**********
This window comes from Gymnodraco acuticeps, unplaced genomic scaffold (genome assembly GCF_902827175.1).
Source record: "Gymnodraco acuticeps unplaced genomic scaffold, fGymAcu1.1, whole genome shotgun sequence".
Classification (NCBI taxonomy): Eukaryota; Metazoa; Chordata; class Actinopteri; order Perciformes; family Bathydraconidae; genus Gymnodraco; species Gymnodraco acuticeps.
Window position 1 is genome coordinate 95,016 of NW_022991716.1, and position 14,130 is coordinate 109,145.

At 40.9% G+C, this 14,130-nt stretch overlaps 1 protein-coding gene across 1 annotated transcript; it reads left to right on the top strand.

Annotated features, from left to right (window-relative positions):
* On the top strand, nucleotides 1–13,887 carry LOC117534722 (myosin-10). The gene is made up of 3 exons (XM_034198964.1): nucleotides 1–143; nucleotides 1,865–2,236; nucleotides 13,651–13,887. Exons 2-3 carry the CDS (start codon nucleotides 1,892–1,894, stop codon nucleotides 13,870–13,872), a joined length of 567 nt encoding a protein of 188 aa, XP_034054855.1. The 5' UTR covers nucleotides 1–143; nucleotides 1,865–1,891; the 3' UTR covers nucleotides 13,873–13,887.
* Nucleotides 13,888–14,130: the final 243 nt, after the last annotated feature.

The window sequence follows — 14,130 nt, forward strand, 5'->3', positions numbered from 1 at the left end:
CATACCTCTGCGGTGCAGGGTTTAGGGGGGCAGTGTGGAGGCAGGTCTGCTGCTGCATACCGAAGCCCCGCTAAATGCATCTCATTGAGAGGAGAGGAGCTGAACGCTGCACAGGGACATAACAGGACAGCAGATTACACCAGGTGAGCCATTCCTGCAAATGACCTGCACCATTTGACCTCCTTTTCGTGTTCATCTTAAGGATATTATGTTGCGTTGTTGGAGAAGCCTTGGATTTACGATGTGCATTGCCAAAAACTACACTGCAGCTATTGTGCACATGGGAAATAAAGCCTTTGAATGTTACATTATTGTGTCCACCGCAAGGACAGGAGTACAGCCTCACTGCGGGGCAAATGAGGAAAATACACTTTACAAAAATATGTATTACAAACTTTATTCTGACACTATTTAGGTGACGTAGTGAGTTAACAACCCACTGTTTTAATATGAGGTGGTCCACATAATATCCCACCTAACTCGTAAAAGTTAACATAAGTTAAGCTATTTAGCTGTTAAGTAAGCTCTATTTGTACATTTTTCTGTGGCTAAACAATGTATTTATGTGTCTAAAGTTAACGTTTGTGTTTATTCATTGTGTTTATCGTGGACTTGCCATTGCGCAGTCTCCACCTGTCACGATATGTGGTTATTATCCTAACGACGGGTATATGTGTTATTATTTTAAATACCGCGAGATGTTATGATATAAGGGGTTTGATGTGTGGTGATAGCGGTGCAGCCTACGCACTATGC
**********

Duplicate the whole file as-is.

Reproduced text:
This window comes from Gymnodraco acuticeps, unplaced genomic scaffold (genome assembly GCF_902827175.1).
Source record: "Gymnodraco acuticeps unplaced genomic scaffold, fGymAcu1.1, whole genome shotgun sequence".
Classification (NCBI taxonomy): Eukaryota; Metazoa; Chordata; class Actinopteri; order Perciformes; family Bathydraconidae; genus Gymnodraco; species Gymnodraco acuticeps.
Window position 1 is genome coordinate 95,016 of NW_022991716.1, and position 14,130 is coordinate 109,145.

At 40.9% G+C, this 14,130-nt stretch overlaps 1 protein-coding gene across 1 annotated transcript; it reads left to right on the top strand.

Annotated features, from left to right (window-relative positions):
* On the top strand, nucleotides 1–13,887 carry LOC117534722 (myosin-10). The gene is made up of 3 exons (XM_034198964.1): nucleotides 1–143; nucleotides 1,865–2,236; nucleotides 13,651–13,887. Exons 2-3 carry the CDS (start codon nucleotides 1,892–1,894, stop codon nucleotides 13,870–13,872), a joined length of 567 nt encoding a protein of 188 aa, XP_034054855.1. The 5' UTR covers nucleotides 1–143; nucleotides 1,865–1,891; the 3' UTR covers nucleotides 13,873–13,887.
* Nucleotides 13,888–14,130: the final 243 nt, after the last annotated feature.

The window sequence follows — 14,130 nt, forward strand, 5'->3', positions numbered from 1 at the left end:
CATACCTCTGCGGTGCAGGGTTTAGGGGGGCAGTGTGGAGGCAGGTCTGCTGCTGCATACCGAAGCCCCGCTAAATGCATCTCATTGAGAGGAGAGGAGCTGAACGCTGCACAGGGACATAACAGGACAGCAGATTACACCAGGTGAGCCATTCCTGCAAATGACCTGCACCATTTGACCTCCTTTTCGTGTTCATCTTAAGGATATTATGTTGCGTTGTTGGAGAAGCCTTGGATTTACGATGTGCATTGCCAAAAACTACACTGCAGCTATTGTGCACATGGGAAATAAAGCCTTTGAATGTTACATTATTGTGTCCACCGCAAGGACAGGAGTACAGCCTCACTGCGGGGCAAATGAGGAAAATACACTTTACAAAAATATGTATTACAAACTTTATTCTGACACTATTTAGGTGACGTAGTGAGTTAACAACCCACTGTTTTAATATGAGGTGGTCCACATAATATCCCACCTAACTCGTAAAAGTTAACATAAGTTAAGCTATTTAGCTGTTAAGTAAGCTCTATTTGTACATTTTTCTGTGGCTAAACAATGTATTTATGTGTCTAAAGTTAACGTTTGTGTTTATTCATTGTGTTTATCGTGGACTTGCCATTGCGCAGTCTCCACCTGTCACGATATGTGGTTATTATCCTAACGACGGGTATATGTGTTATTATTTTAAATACCGCGAGATGTTATGATATAAGGGGTTTGATGTGTGGTGATAGCGGTGCAGCCTACGCACTATGC